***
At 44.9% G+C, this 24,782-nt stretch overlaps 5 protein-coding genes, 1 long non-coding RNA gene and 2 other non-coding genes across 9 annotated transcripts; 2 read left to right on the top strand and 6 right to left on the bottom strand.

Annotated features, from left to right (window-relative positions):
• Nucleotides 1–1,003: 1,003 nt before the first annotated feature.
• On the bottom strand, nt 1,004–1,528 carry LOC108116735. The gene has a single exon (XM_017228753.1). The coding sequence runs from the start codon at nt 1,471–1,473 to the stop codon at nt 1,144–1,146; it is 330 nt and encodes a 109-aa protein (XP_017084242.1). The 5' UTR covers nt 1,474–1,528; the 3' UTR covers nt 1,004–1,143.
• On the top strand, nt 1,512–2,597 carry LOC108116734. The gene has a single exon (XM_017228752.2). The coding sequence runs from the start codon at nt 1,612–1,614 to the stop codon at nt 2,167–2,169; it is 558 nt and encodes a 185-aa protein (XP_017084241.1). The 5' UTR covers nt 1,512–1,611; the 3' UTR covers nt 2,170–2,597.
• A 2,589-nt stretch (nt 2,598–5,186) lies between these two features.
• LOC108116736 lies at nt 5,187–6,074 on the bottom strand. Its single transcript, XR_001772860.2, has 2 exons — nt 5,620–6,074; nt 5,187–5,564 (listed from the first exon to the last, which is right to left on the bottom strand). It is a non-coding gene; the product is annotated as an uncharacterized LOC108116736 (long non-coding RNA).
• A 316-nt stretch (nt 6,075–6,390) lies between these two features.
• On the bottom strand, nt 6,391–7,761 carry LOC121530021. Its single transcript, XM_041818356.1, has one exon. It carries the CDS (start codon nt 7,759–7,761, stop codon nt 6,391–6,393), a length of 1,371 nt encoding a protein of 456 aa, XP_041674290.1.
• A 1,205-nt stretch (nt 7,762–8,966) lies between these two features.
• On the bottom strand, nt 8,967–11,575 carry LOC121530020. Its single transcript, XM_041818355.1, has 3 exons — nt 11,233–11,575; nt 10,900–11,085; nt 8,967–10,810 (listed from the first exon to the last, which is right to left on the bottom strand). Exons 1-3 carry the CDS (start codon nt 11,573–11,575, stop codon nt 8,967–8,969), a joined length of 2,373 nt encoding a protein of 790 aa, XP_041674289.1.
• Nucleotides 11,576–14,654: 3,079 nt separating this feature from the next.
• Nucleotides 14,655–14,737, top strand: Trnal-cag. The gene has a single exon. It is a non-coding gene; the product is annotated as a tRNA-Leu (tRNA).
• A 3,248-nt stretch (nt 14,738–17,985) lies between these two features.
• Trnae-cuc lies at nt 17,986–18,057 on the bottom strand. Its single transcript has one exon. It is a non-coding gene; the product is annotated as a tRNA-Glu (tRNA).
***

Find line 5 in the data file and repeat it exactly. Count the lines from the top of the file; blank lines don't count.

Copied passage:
• On the top strand, nt 1,512–2,597 carry LOC108116734. The gene has a single exon (XM_017228752.2). The coding sequence runs from the start codon at nt 1,612–1,614 to the stop codon at nt 2,167–2,169; it is 558 nt and encodes a 185-aa protein (XP_017084241.1). The 5' UTR covers nt 1,512–1,611; the 3' UTR covers nt 2,170–2,597.